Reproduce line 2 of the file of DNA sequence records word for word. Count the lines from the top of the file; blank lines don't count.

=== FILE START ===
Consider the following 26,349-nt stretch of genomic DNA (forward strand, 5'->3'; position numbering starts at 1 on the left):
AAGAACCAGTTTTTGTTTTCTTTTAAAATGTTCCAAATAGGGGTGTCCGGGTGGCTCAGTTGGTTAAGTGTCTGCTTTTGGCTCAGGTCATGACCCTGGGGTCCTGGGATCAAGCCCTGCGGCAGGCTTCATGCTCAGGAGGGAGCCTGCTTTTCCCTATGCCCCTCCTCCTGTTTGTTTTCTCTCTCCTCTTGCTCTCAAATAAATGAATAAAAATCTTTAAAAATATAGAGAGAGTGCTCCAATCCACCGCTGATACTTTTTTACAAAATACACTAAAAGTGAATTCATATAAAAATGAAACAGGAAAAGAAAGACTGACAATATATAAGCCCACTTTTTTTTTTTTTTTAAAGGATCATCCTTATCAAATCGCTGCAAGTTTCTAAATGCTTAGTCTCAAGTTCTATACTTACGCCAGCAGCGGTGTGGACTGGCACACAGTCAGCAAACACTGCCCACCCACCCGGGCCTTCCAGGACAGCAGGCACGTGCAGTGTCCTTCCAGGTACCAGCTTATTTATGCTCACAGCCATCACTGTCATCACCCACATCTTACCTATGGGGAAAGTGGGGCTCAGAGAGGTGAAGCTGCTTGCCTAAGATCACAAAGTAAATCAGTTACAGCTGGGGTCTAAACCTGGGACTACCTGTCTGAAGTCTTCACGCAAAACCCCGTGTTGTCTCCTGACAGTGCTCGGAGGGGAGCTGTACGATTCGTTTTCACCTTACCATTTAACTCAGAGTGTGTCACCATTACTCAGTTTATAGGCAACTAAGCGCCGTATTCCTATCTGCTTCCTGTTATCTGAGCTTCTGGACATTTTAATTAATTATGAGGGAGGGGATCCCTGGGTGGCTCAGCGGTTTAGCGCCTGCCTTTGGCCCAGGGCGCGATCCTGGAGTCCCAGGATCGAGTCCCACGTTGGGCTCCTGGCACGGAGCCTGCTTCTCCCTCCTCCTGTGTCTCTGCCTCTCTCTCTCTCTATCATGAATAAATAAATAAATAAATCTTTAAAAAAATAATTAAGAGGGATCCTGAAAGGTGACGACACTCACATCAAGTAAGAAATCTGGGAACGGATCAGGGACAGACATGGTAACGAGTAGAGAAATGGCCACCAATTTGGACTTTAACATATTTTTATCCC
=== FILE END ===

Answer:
AAGAACCAGTTTTTGTTTTCTTTTAAAATGTTCCAAATAGGGGTGTCCGGGTGGCTCAGTTGGTTAAGTGTCTGCTTTTGGCTCAGGTCATGACCCTGGGGTCCTGGGATCAAGCCCTGCGGCAGGCTTCATGCTCAGGAGGGAGCCTGCTTTTCCCTATGCCCCTCCTCCTGTTTGTTTTCTCTCTCCTCTTGCTCTCAAATAAATGAATAAAAATCTTTAAAAATATAGAGAGAGTGCTCCAATCCACCGCTGATACTTTTTTACAAAATACACTAAAAGTGAATTCATATAAAAATGAAACAGGAAAAGAAAGACTGACAATATATAAGCCCACTTTTTTTTTTTTTTTAAAGGATCATCCTTATCAAATCGCTGCAAGTTTCTAAATGCTTAGTCTCAAGTTCTATACTTACGCCAGCAGCGGTGTGGACTGGCACACAGTCAGCAAACACTGCCCACCCACCCGGGCCTTCCAGGACAGCAGGCACGTGCAGTGTCCTTCCAGGTACCAGCTTATTTATGCTCACAGCCATCACTGTCATCACCCACATCTTACCTATGGGGAAAGTGGGGCTCAGAGAGGTGAAGCTGCTTGCCTAAGATCACAAAGTAAATCAGTTACAGCTGGGGTCTAAACCTGGGACTACCTGTCTGAAGTCTTCACGCAAAACCCCGTGTTGTCTCCTGACAGTGCTCGGAGGGGAGCTGTACGATTCGTTTTCACCTTACCATTTAACTCAGAGTGTGTCACCATTACTCAGTTTATAGGCAACTAAGCGCCGTATTCCTATCTGCTTCCTGTTATCTGAGCTTCTGGACATTTTAATTAATTATGAGGGAGGGGATCCCTGGGTGGCTCAGCGGTTTAGCGCCTGCCTTTGGCCCAGGGCGCGATCCTGGAGTCCCAGGATCGAGTCCCACGTTGGGCTCCTGGCACGGAGCCTGCTTCTCCCTCCTCCTGTGTCTCTGCCTCTCTCTCTCTCTATCATGAATAAATAAATAAATAAATCTTTAAAAAAATAATTAAGAGGGATCCTGAAAGGTGACGACACTCACATCAAGTAAGAAATCTGGGAACGGATCAGGGACAGACATGGTAACGAGTAGAGAAATGGCCACCAATTTGGACTTTAACATATTTTTATCCC